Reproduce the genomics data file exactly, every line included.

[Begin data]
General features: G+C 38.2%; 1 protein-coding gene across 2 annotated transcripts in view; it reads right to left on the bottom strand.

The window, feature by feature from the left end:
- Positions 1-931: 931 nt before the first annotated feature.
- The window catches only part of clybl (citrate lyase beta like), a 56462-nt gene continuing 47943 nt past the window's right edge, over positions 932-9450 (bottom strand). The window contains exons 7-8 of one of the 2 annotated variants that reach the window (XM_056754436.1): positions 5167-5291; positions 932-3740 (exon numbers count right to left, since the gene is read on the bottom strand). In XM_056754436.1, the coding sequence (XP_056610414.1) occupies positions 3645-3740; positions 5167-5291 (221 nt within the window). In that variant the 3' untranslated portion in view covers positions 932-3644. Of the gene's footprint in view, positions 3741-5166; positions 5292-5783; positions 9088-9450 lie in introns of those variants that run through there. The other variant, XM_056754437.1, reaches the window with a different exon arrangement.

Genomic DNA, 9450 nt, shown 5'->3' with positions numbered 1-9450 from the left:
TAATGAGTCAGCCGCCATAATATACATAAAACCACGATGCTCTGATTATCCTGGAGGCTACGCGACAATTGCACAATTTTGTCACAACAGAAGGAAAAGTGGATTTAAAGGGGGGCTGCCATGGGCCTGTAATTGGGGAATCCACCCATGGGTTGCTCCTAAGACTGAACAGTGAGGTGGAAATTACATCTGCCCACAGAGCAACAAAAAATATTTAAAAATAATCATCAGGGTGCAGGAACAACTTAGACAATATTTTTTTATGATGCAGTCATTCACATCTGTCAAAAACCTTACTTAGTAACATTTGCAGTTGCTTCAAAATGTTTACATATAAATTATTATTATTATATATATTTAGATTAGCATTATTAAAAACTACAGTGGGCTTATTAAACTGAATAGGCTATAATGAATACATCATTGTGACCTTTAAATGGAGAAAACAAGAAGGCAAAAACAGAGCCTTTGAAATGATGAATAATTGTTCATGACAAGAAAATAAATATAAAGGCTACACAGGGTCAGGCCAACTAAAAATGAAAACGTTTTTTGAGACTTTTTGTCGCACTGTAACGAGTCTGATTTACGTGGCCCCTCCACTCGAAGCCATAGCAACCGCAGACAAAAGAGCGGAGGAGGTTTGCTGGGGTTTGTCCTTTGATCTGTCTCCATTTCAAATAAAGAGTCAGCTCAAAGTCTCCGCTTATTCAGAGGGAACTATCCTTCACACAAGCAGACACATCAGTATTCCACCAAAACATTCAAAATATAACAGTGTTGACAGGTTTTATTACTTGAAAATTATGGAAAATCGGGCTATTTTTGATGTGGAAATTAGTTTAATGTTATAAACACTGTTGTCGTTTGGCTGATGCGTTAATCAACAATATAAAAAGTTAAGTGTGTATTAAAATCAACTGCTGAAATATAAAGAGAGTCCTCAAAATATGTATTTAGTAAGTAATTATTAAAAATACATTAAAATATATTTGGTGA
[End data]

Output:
General features: G+C 38.2%; 1 protein-coding gene across 2 annotated transcripts in view; it reads right to left on the bottom strand.

The window, feature by feature from the left end:
- Positions 1-931: 931 nt before the first annotated feature.
- The window catches only part of clybl (citrate lyase beta like), a 56462-nt gene continuing 47943 nt past the window's right edge, over positions 932-9450 (bottom strand). The window contains exons 7-8 of one of the 2 annotated variants that reach the window (XM_056754436.1): positions 5167-5291; positions 932-3740 (exon numbers count right to left, since the gene is read on the bottom strand). In XM_056754436.1, the coding sequence (XP_056610414.1) occupies positions 3645-3740; positions 5167-5291 (221 nt within the window). In that variant the 3' untranslated portion in view covers positions 932-3644. Of the gene's footprint in view, positions 3741-5166; positions 5292-5783; positions 9088-9450 lie in introns of those variants that run through there. The other variant, XM_056754437.1, reaches the window with a different exon arrangement.

Genomic DNA, 9450 nt, shown 5'->3' with positions numbered 1-9450 from the left:
TAATGAGTCAGCCGCCATAATATACATAAAACCACGATGCTCTGATTATCCTGGAGGCTACGCGACAATTGCACAATTTTGTCACAACAGAAGGAAAAGTGGATTTAAAGGGGGGCTGCCATGGGCCTGTAATTGGGGAATCCACCCATGGGTTGCTCCTAAGACTGAACAGTGAGGTGGAAATTACATCTGCCCACAGAGCAACAAAAAATATTTAAAAATAATCATCAGGGTGCAGGAACAACTTAGACAATATTTTTTTATGATGCAGTCATTCACATCTGTCAAAAACCTTACTTAGTAACATTTGCAGTTGCTTCAAAATGTTTACATATAAATTATTATTATTATATATATTTAGATTAGCATTATTAAAAACTACAGTGGGCTTATTAAACTGAATAGGCTATAATGAATACATCATTGTGACCTTTAAATGGAGAAAACAAGAAGGCAAAAACAGAGCCTTTGAAATGATGAATAATTGTTCATGACAAGAAAATAAATATAAAGGCTACACAGGGTCAGGCCAACTAAAAATGAAAACGTTTTTTGAGACTTTTTGTCGCACTGTAACGAGTCTGATTTACGTGGCCCCTCCACTCGAAGCCATAGCAACCGCAGACAAAAGAGCGGAGGAGGTTTGCTGGGGTTTGTCCTTTGATCTGTCTCCATTTCAAATAAAGAGTCAGCTCAAAGTCTCCGCTTATTCAGAGGGAACTATCCTTCACACAAGCAGACACATCAGTATTCCACCAAAACATTCAAAATATAACAGTGTTGACAGGTTTTATTACTTGAAAATTATGGAAAATCGGGCTATTTTTGATGTGGAAATTAGTTTAATGTTATAAACACTGTTGTCGTTTGGCTGATGCGTTAATCAACAATATAAAAAGTTAAGTGTGTATTAAAATCAACTGCTGAAATATAAAGAGAGTCCTCAAAATATGTATTTAGTAAGTAATTATTAAAAATACATTAAAATATATTTGGTGA